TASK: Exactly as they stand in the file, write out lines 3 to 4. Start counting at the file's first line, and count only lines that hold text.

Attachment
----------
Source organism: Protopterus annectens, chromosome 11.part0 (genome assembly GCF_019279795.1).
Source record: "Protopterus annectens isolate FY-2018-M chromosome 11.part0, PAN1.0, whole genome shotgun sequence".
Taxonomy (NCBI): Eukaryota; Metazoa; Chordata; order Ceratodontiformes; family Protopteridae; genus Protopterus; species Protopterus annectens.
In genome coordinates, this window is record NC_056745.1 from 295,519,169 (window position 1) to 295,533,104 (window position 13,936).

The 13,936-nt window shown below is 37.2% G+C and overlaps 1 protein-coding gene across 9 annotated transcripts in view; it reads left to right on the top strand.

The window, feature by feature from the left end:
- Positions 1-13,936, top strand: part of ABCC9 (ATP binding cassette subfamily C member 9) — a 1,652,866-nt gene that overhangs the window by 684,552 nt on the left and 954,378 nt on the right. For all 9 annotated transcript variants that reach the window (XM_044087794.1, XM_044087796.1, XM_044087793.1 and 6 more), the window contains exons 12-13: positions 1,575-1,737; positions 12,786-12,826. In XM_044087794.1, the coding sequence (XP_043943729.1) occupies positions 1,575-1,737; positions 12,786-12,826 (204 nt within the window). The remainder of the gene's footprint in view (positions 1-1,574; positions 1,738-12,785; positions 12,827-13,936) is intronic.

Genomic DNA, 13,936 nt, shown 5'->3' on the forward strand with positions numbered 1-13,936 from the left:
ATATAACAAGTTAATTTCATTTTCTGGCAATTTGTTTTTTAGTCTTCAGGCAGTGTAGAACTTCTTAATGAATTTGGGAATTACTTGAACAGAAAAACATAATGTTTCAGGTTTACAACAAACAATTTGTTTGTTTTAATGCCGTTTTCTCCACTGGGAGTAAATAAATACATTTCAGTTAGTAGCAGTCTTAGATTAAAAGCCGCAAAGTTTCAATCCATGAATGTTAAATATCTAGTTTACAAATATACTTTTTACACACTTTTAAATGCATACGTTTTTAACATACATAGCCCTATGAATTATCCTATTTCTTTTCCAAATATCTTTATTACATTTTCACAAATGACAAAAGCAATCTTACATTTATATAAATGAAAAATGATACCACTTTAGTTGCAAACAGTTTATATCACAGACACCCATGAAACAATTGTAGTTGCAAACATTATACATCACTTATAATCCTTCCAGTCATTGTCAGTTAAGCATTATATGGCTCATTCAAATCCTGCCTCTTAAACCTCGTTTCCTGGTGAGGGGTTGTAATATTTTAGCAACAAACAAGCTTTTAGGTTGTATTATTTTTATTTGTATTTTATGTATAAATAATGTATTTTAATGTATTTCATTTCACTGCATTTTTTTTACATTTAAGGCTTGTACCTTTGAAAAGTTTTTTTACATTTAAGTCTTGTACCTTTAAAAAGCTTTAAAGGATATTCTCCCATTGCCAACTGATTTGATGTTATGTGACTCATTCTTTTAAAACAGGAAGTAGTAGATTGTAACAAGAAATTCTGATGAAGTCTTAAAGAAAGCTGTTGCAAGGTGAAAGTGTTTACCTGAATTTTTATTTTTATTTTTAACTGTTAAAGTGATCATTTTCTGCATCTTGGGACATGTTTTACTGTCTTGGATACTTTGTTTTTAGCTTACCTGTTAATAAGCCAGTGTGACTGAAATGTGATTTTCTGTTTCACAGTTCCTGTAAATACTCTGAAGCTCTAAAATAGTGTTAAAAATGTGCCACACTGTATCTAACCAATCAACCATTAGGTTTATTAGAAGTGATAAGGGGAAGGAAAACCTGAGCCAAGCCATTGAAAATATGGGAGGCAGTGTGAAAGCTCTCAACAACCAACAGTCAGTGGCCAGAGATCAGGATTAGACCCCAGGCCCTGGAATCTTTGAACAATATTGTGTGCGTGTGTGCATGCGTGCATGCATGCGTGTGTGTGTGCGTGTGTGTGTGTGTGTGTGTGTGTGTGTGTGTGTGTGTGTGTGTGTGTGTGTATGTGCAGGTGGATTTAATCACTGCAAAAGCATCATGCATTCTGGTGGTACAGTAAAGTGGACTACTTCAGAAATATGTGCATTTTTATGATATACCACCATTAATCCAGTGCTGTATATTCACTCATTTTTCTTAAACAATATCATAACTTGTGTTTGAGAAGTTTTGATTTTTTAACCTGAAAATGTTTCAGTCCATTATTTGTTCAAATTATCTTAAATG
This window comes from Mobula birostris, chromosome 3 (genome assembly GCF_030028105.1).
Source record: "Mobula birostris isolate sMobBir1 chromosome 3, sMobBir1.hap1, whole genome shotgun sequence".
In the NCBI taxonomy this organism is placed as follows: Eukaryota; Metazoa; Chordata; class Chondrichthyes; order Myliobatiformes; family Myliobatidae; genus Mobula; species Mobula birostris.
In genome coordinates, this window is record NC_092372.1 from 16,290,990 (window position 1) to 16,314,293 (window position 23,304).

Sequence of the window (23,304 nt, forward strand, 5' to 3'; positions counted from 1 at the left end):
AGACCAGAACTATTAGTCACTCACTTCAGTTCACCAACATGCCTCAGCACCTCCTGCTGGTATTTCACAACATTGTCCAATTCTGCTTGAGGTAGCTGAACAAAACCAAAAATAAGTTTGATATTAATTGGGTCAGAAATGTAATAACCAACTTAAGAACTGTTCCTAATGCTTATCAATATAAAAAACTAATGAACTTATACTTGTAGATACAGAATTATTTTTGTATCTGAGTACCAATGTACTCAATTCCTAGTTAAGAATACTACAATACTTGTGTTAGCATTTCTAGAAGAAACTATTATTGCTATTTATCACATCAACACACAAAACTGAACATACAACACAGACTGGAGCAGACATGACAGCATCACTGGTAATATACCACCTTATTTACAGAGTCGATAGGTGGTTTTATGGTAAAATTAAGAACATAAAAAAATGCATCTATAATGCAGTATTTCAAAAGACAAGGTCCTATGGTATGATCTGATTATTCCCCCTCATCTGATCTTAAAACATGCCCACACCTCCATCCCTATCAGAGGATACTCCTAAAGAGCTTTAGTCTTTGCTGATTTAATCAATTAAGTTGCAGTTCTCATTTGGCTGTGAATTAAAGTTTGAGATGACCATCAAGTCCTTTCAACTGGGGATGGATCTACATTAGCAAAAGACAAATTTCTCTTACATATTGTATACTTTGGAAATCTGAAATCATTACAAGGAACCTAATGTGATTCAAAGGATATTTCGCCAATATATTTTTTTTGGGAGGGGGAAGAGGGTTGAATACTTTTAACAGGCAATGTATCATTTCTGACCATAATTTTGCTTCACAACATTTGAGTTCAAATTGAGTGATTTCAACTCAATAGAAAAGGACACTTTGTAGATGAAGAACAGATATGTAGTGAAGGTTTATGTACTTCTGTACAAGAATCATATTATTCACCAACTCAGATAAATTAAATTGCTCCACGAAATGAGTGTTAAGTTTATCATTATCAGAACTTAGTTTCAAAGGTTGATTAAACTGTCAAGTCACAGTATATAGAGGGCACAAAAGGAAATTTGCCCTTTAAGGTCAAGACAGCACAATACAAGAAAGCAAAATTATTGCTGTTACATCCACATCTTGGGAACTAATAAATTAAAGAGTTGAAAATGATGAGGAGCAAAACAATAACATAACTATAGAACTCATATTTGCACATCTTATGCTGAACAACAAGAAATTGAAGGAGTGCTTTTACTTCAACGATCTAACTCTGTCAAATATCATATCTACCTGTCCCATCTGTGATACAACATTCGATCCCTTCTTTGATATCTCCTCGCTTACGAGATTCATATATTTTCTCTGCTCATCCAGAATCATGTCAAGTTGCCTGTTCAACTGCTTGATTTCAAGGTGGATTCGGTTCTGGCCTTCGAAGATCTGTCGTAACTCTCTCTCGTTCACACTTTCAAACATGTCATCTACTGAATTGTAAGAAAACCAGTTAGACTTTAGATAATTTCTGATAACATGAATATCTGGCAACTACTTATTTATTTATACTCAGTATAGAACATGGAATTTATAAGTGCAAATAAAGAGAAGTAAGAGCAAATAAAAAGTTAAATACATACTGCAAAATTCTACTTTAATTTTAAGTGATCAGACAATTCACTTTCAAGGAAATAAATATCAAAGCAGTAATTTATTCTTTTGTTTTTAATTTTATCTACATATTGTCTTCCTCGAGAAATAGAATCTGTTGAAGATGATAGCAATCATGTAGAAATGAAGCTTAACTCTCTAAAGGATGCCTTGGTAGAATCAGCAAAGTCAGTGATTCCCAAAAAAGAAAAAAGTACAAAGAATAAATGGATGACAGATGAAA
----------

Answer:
Taxonomy (NCBI): Eukaryota; Metazoa; Chordata; order Ceratodontiformes; family Protopteridae; genus Protopterus; species Protopterus annectens.
In genome coordinates, this window is record NC_056745.1 from 295,519,169 (window position 1) to 295,533,104 (window position 13,936).